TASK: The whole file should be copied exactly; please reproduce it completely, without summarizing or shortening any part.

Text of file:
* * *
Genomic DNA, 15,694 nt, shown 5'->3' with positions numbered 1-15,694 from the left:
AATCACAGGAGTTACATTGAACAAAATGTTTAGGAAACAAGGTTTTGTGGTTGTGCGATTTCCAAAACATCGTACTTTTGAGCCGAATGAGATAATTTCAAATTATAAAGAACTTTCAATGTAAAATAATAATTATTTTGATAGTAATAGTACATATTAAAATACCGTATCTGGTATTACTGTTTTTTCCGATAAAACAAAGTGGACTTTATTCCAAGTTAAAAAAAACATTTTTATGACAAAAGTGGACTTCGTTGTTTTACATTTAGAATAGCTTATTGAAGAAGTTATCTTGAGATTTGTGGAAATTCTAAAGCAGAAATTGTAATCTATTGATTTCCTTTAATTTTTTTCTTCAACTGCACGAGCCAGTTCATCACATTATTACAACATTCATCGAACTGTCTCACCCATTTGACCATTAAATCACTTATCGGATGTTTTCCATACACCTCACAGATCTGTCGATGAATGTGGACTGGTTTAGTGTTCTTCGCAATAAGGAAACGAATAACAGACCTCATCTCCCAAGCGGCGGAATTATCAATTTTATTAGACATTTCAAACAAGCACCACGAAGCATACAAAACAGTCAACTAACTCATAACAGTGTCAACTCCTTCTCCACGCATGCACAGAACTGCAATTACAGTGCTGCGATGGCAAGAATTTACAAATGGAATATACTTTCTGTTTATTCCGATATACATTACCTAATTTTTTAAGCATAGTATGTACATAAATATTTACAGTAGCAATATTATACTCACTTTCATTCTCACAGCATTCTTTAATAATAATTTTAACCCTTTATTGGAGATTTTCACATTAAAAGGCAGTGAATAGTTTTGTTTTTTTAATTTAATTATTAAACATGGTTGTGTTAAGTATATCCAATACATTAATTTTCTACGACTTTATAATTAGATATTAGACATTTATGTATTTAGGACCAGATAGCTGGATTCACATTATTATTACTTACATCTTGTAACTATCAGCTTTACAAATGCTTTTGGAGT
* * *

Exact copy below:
Genomic DNA, 15,694 nt, shown 5'->3' with positions numbered 1-15,694 from the left:
AATCACAGGAGTTACATTGAACAAAATGTTTAGGAAACAAGGTTTTGTGGTTGTGCGATTTCCAAAACATCGTACTTTTGAGCCGAATGAGATAATTTCAAATTATAAAGAACTTTCAATGTAAAATAATAATTATTTTGATAGTAATAGTACATATTAAAATACCGTATCTGGTATTACTGTTTTTTCCGATAAAACAAAGTGGACTTTATTCCAAGTTAAAAAAAACATTTTTATGACAAAAGTGGACTTCGTTGTTTTACATTTAGAATAGCTTATTGAAGAAGTTATCTTGAGATTTGTGGAAATTCTAAAGCAGAAATTGTAATCTATTGATTTCCTTTAATTTTTTTCTTCAACTGCACGAGCCAGTTCATCACATTATTACAACATTCATCGAACTGTCTCACCCATTTGACCATTAAATCACTTATCGGATGTTTTCCATACACCTCACAGATCTGTCGATGAATGTGGACTGGTTTAGTGTTCTTCGCAATAAGGAAACGAATAACAGACCTCATCTCCCAAGCGGCGGAATTATCAATTTTATTAGACATTTCAAACAAGCACCACGAAGCATACAAAACAGTCAACTAACTCATAACAGTGTCAACTCCTTCTCCACGCATGCACAGAACTGCAATTACAGTGCTGCGATGGCAAGAATTTACAAATGGAATATACTTTCTGTTTATTCCGATATACATTACCTAATTTTTTAAGCATAGTATGTACATAAATATTTACAGTAGCAATATTATACTCACTTTCATTCTCACAGCATTCTTTAATAATAATTTTAACCCTTTATTGGAGATTTTCACATTAAAAGGCAGTGAATAGTTTTGTTTTTTTAATTTAATTATTAAACATGGTTGTGTTAAGTATATCCAATACATTAATTTTCTACGACTTTATAATTAGATATTAGACATTTATGTATTTAGGACCAGATAGCTGGATTCACATTATTATTACTTACATCTTGTAACTATCAGCTTTACAAATGCTTTTGGAGT